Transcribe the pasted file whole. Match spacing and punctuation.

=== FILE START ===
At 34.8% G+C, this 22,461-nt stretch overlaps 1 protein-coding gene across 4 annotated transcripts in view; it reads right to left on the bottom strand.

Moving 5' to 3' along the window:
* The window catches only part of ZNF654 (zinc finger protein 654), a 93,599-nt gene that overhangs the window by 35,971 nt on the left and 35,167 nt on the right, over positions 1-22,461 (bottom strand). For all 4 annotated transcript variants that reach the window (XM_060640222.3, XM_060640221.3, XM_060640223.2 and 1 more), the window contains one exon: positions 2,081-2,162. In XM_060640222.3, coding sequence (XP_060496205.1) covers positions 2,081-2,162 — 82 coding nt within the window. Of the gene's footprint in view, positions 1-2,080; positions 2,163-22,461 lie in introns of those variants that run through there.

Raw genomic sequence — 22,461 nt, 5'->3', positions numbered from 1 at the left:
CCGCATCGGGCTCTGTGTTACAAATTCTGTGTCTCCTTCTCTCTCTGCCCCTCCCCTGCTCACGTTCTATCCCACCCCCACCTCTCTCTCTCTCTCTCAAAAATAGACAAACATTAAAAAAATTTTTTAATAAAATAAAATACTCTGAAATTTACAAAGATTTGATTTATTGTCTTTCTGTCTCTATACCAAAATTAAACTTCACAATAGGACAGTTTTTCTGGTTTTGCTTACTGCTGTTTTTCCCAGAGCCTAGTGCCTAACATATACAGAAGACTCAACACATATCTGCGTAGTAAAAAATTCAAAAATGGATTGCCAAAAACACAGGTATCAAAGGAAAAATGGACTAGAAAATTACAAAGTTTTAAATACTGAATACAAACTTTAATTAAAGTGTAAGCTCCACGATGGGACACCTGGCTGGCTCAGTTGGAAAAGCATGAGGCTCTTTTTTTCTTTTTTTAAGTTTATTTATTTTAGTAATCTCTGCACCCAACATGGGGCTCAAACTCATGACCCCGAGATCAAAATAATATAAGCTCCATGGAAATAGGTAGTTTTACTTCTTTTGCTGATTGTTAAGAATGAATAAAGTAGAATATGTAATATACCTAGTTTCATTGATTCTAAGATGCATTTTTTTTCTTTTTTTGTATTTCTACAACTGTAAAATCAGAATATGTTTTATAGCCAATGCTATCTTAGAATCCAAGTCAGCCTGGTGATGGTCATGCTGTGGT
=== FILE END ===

At 34.8% G+C, this 22,461-nt stretch overlaps 1 protein-coding gene across 4 annotated transcripts in view; it reads right to left on the bottom strand.

Moving 5' to 3' along the window:
* The window catches only part of ZNF654 (zinc finger protein 654), a 93,599-nt gene that overhangs the window by 35,971 nt on the left and 35,167 nt on the right, over positions 1-22,461 (bottom strand). For all 4 annotated transcript variants that reach the window (XM_060640222.3, XM_060640221.3, XM_060640223.2 and 1 more), the window contains one exon: positions 2,081-2,162. In XM_060640222.3, coding sequence (XP_060496205.1) covers positions 2,081-2,162 — 82 coding nt within the window. Of the gene's footprint in view, positions 1-2,080; positions 2,163-22,461 lie in introns of those variants that run through there.

Raw genomic sequence — 22,461 nt, 5'->3', positions numbered from 1 at the left:
CCGCATCGGGCTCTGTGTTACAAATTCTGTGTCTCCTTCTCTCTCTGCCCCTCCCCTGCTCACGTTCTATCCCACCCCCACCTCTCTCTCTCTCTCTCAAAAATAGACAAACATTAAAAAAATTTTTTAATAAAATAAAATACTCTGAAATTTACAAAGATTTGATTTATTGTCTTTCTGTCTCTATACCAAAATTAAACTTCACAATAGGACAGTTTTTCTGGTTTTGCTTACTGCTGTTTTTCCCAGAGCCTAGTGCCTAACATATACAGAAGACTCAACACATATCTGCGTAGTAAAAAATTCAAAAATGGATTGCCAAAAACACAGGTATCAAAGGAAAAATGGACTAGAAAATTACAAAGTTTTAAATACTGAATACAAACTTTAATTAAAGTGTAAGCTCCACGATGGGACACCTGGCTGGCTCAGTTGGAAAAGCATGAGGCTCTTTTTTTCTTTTTTTAAGTTTATTTATTTTAGTAATCTCTGCACCCAACATGGGGCTCAAACTCATGACCCCGAGATCAAAATAATATAAGCTCCATGGAAATAGGTAGTTTTACTTCTTTTGCTGATTGTTAAGAATGAATAAAGTAGAATATGTAATATACCTAGTTTCATTGATTCTAAGATGCATTTTTTTTCTTTTTTTGTATTTCTACAACTGTAAAATCAGAATATGTTTTATAGCCAATGCTATCTTAGAATCCAAGTCAGCCTGGTGATGGTCATGCTGTGGT